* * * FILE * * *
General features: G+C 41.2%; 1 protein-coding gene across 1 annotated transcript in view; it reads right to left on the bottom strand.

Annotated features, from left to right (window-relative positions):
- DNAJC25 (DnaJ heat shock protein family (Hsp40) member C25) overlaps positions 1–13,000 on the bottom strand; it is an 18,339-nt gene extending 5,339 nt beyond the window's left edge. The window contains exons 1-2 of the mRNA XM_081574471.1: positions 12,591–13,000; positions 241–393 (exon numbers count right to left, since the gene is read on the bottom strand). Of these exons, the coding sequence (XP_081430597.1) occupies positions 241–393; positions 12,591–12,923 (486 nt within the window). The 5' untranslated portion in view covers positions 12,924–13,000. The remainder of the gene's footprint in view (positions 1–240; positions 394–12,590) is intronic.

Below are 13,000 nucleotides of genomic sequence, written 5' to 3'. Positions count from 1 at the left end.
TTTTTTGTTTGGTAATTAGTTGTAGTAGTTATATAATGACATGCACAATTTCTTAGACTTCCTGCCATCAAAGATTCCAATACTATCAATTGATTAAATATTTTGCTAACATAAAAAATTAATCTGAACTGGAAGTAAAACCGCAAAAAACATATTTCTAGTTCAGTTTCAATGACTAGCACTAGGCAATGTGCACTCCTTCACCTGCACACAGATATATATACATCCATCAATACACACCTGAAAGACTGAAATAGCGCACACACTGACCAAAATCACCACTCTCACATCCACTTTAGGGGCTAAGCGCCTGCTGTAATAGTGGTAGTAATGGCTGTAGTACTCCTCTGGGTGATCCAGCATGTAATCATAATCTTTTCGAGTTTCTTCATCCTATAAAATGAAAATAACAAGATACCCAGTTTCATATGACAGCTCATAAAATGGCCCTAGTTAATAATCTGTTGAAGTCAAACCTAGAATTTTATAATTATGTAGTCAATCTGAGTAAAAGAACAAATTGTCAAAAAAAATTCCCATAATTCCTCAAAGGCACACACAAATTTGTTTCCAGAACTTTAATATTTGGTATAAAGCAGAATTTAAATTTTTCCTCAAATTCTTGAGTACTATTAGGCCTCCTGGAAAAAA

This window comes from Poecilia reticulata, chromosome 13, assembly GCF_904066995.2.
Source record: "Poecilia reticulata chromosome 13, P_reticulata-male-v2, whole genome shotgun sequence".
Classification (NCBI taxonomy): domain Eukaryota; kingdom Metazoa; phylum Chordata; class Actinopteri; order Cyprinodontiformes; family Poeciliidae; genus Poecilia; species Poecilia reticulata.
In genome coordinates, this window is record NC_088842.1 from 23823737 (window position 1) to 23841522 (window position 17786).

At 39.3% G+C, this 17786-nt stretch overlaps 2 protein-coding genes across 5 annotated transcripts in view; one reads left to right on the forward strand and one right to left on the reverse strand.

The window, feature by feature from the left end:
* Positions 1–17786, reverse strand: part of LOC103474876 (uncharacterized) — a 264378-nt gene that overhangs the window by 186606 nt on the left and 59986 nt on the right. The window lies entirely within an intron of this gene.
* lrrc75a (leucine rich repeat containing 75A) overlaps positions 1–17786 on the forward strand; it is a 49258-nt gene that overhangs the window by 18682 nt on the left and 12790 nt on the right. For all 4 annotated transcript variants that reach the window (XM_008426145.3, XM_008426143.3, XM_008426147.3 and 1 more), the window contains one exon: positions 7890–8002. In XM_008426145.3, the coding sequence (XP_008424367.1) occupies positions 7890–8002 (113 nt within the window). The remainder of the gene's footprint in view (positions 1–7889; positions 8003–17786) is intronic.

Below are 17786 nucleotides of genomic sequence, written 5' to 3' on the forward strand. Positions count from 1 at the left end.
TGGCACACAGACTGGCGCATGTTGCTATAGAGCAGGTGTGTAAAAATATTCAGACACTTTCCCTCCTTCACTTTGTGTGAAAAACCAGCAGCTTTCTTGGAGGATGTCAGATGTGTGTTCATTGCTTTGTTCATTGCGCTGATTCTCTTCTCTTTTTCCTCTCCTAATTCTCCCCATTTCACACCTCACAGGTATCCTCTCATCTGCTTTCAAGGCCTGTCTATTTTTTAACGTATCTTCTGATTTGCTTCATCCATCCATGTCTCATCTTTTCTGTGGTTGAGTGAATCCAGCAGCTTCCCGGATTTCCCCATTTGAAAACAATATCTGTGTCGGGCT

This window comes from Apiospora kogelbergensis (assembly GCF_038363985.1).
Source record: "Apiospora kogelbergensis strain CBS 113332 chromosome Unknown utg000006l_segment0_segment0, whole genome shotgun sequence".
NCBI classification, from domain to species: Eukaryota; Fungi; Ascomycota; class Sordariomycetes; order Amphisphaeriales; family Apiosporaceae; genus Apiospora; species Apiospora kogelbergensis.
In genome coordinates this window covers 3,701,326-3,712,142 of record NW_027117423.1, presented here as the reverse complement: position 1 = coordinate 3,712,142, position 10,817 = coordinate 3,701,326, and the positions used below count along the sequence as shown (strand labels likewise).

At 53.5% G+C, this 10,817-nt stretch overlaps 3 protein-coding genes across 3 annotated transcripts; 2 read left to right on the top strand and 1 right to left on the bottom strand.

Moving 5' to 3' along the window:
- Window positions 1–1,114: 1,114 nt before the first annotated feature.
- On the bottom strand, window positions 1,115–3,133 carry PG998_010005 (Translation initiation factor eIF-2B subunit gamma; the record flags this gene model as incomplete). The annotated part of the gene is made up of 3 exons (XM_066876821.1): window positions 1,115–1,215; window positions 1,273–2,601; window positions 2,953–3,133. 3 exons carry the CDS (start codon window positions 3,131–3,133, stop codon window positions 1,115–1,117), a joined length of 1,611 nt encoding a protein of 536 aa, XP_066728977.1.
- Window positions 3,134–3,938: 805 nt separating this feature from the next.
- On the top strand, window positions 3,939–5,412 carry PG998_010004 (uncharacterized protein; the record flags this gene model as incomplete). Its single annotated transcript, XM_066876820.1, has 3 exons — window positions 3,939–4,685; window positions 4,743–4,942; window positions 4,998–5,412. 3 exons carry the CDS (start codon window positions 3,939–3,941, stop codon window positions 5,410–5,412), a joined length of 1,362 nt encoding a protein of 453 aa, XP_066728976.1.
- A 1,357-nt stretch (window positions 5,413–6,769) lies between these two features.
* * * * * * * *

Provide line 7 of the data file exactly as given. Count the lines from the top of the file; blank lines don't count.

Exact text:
Source record: "Poecilia reticulata chromosome 13, P_reticulata-male-v2, whole genome shotgun sequence".